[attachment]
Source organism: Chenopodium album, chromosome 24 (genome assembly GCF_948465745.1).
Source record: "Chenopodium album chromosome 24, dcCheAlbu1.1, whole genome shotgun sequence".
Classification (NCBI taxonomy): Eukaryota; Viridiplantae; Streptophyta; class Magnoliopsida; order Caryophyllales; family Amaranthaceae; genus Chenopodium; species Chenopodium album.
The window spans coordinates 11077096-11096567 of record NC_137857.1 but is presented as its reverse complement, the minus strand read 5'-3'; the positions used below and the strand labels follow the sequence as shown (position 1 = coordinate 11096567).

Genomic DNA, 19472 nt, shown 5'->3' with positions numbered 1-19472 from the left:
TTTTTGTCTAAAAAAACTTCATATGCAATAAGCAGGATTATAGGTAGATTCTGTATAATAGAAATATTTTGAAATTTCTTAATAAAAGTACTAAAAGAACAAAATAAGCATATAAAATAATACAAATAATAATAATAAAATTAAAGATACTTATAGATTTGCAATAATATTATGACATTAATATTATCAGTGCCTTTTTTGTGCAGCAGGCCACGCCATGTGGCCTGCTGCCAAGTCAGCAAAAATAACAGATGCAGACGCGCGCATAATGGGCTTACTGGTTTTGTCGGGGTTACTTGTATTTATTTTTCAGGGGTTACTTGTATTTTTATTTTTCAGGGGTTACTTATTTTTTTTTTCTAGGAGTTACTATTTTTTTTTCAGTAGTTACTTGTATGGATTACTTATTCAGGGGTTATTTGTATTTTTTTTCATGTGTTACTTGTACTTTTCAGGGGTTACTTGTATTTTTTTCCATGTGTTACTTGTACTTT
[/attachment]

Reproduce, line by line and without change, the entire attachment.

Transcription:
Source organism: Chenopodium album, chromosome 24 (genome assembly GCF_948465745.1).
Source record: "Chenopodium album chromosome 24, dcCheAlbu1.1, whole genome shotgun sequence".
Classification (NCBI taxonomy): Eukaryota; Viridiplantae; Streptophyta; class Magnoliopsida; order Caryophyllales; family Amaranthaceae; genus Chenopodium; species Chenopodium album.
The window spans coordinates 11077096-11096567 of record NC_137857.1 but is presented as its reverse complement, the minus strand read 5'-3'; the positions used below and the strand labels follow the sequence as shown (position 1 = coordinate 11096567).

Genomic DNA, 19472 nt, shown 5'->3' with positions numbered 1-19472 from the left:
TTTTTGTCTAAAAAAACTTCATATGCAATAAGCAGGATTATAGGTAGATTCTGTATAATAGAAATATTTTGAAATTTCTTAATAAAAGTACTAAAAGAACAAAATAAGCATATAAAATAATACAAATAATAATAATAAAATTAAAGATACTTATAGATTTGCAATAATATTATGACATTAATATTATCAGTGCCTTTTTTGTGCAGCAGGCCACGCCATGTGGCCTGCTGCCAAGTCAGCAAAAATAACAGATGCAGACGCGCGCATAATGGGCTTACTGGTTTTGTCGGGGTTACTTGTATTTATTTTTCAGGGGTTACTTGTATTTTTATTTTTCAGGGGTTACTTATTTTTTTTTTCTAGGAGTTACTATTTTTTTTTCAGTAGTTACTTGTATGGATTACTTATTCAGGGGTTATTTGTATTTTTTTTCATGTGTTACTTGTACTTTTCAGGGGTTACTTGTATTTTTTTCCATGTGTTACTTGTACTTT